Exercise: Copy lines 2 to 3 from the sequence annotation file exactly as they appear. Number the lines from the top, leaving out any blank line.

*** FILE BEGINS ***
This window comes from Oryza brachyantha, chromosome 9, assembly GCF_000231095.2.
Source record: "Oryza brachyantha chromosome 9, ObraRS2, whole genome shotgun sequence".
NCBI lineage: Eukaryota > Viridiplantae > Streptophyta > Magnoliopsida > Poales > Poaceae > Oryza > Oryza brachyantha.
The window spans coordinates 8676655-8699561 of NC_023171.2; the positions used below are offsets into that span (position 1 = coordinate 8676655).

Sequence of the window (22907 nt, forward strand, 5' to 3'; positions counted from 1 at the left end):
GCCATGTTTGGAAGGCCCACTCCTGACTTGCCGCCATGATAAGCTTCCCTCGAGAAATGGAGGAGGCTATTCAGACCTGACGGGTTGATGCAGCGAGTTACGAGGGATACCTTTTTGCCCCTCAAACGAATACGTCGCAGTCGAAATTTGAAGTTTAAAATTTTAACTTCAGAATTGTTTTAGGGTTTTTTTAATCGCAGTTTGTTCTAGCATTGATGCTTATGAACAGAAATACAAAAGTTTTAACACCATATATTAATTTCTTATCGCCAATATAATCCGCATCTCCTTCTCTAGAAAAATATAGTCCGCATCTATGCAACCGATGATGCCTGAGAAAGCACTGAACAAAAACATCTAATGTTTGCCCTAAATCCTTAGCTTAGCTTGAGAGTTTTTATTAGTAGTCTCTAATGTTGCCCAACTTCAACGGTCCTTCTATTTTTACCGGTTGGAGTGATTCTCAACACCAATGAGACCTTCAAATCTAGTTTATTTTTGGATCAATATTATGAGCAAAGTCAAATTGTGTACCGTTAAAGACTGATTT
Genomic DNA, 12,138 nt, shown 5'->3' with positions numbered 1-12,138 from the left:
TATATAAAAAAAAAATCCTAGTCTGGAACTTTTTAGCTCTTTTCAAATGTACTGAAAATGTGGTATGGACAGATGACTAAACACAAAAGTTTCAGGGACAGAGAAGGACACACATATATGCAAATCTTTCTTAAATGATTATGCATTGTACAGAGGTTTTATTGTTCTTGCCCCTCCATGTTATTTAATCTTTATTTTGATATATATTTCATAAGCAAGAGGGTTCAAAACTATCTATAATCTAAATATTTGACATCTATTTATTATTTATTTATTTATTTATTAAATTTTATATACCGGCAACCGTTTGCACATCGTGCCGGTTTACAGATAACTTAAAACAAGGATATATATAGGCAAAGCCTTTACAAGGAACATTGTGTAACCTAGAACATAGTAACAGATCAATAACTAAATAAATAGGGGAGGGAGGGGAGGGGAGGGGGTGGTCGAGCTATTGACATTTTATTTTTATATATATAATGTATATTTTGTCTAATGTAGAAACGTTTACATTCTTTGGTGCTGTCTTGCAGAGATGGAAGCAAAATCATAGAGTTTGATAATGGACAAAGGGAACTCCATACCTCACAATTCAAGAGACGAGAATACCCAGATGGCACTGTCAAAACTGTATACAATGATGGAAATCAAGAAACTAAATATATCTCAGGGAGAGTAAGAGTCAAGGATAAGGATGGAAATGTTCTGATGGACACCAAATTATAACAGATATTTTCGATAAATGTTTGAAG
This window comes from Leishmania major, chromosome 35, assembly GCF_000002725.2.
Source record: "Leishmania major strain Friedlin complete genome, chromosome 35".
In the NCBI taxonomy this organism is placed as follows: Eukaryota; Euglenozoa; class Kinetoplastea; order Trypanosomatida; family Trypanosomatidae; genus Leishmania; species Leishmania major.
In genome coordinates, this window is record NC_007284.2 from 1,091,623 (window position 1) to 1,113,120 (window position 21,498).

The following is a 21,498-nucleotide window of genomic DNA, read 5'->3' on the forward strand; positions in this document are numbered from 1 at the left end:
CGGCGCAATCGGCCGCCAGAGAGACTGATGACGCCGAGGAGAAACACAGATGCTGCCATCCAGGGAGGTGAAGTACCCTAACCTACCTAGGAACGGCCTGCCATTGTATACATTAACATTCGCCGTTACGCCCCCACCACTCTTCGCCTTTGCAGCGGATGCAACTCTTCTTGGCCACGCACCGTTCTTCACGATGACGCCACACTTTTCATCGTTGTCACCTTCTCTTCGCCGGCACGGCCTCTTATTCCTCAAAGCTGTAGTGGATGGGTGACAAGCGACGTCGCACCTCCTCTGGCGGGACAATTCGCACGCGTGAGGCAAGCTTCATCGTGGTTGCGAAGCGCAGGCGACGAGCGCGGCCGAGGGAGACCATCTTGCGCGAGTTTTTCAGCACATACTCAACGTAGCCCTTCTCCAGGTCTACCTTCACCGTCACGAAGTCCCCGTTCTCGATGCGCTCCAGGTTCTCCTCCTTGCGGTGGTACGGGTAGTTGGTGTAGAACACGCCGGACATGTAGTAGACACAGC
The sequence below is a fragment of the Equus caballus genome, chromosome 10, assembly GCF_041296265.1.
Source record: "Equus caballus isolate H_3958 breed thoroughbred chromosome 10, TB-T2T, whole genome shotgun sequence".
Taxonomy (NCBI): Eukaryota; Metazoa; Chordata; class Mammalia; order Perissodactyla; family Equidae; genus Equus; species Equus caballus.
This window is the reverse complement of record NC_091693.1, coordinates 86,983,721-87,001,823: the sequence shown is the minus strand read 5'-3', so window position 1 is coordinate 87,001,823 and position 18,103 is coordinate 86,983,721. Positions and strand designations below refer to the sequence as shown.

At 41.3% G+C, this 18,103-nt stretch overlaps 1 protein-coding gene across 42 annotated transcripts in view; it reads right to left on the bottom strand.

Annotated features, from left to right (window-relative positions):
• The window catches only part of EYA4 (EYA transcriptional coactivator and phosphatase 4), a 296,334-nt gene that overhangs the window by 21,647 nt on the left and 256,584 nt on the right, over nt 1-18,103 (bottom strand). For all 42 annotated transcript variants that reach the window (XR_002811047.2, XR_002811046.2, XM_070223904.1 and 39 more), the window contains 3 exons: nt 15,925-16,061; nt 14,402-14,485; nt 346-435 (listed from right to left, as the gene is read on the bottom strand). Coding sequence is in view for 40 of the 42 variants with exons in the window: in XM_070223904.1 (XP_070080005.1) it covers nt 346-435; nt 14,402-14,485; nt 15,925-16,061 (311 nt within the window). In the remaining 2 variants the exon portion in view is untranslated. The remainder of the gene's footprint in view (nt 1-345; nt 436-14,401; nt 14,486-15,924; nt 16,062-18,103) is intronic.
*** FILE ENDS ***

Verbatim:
Source record: "Oryza brachyantha chromosome 9, ObraRS2, whole genome shotgun sequence".
NCBI lineage: Eukaryota > Viridiplantae > Streptophyta > Magnoliopsida > Poales > Poaceae > Oryza > Oryza brachyantha.